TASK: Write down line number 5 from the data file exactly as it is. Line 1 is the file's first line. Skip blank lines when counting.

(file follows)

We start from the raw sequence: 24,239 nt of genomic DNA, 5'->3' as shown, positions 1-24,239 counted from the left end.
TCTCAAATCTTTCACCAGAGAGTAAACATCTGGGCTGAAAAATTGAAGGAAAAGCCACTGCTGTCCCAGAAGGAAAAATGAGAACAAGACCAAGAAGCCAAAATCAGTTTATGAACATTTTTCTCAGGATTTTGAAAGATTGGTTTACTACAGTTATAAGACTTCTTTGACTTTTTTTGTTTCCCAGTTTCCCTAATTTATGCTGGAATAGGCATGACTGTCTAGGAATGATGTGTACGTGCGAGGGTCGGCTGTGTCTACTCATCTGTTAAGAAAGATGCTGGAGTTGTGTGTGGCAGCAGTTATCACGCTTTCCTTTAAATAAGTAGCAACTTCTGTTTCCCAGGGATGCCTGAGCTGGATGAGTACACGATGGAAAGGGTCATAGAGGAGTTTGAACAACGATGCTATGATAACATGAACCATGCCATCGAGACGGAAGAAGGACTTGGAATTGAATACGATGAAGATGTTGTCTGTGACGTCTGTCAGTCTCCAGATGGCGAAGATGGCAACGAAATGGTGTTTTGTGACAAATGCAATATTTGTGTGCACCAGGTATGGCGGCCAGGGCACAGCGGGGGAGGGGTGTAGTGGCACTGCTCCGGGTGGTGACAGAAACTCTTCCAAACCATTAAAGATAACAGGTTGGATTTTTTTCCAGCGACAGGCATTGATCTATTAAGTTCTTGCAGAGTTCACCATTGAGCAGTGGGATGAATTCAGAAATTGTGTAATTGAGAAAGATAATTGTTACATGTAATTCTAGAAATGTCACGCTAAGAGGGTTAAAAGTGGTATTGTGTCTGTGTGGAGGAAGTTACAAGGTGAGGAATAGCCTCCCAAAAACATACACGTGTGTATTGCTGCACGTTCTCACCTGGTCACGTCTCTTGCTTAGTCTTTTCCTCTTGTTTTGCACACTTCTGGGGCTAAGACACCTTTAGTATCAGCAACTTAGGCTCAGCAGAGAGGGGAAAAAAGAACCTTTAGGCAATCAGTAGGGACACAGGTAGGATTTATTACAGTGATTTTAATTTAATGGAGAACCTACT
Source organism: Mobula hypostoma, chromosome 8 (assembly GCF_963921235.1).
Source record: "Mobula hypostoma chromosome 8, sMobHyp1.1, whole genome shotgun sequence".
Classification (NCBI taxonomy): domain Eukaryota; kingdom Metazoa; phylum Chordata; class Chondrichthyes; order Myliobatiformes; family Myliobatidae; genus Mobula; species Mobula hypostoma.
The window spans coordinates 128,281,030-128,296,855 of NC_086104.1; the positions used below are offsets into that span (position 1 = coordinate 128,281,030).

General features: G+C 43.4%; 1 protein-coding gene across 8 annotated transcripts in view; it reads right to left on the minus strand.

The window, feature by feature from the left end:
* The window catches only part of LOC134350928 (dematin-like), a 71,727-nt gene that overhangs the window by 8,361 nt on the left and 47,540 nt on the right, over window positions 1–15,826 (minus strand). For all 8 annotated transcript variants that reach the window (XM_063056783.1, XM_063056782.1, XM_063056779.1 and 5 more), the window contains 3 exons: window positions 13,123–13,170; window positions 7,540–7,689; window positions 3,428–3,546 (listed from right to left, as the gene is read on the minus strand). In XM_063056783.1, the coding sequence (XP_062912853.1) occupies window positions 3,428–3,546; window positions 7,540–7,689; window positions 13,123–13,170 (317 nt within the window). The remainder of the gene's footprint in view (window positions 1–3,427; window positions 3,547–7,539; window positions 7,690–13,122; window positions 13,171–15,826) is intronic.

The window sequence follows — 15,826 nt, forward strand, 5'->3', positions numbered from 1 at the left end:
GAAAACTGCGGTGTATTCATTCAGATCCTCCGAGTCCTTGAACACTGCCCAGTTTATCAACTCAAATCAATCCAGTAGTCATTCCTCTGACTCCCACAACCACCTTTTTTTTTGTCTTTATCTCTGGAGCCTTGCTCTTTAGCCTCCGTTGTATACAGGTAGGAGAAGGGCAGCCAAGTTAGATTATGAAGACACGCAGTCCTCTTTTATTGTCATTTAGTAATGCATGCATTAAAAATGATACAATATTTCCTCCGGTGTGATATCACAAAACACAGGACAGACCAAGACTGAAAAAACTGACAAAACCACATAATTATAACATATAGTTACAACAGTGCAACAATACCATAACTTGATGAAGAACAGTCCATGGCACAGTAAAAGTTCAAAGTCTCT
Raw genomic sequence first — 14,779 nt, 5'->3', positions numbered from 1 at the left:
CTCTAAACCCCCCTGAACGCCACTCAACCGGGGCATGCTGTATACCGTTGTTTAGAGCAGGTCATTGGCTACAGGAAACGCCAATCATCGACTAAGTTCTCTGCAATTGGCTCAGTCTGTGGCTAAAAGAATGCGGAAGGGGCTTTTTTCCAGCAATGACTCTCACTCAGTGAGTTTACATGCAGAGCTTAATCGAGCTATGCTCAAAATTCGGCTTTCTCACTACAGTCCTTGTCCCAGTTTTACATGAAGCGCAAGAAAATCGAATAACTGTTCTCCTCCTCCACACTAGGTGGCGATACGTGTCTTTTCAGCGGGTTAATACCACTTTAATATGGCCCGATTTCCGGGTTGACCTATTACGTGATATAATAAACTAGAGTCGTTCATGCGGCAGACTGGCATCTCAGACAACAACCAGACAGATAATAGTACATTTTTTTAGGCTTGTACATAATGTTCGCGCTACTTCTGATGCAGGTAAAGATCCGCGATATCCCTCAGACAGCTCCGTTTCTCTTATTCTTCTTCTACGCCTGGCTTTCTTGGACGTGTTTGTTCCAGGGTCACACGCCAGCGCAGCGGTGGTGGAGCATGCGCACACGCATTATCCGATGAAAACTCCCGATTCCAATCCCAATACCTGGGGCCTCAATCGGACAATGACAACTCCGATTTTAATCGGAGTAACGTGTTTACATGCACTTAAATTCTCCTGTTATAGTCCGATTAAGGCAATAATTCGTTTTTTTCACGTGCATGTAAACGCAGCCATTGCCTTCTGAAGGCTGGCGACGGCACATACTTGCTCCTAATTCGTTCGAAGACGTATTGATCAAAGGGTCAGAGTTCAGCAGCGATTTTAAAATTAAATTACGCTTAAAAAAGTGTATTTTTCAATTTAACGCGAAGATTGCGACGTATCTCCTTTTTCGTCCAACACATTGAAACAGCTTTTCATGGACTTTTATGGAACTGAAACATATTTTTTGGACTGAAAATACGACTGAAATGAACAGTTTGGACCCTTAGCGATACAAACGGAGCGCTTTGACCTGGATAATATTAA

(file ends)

Classification (NCBI taxonomy): domain Eukaryota; kingdom Metazoa; phylum Chordata; class Chondrichthyes; order Myliobatiformes; family Myliobatidae; genus Mobula; species Mobula hypostoma.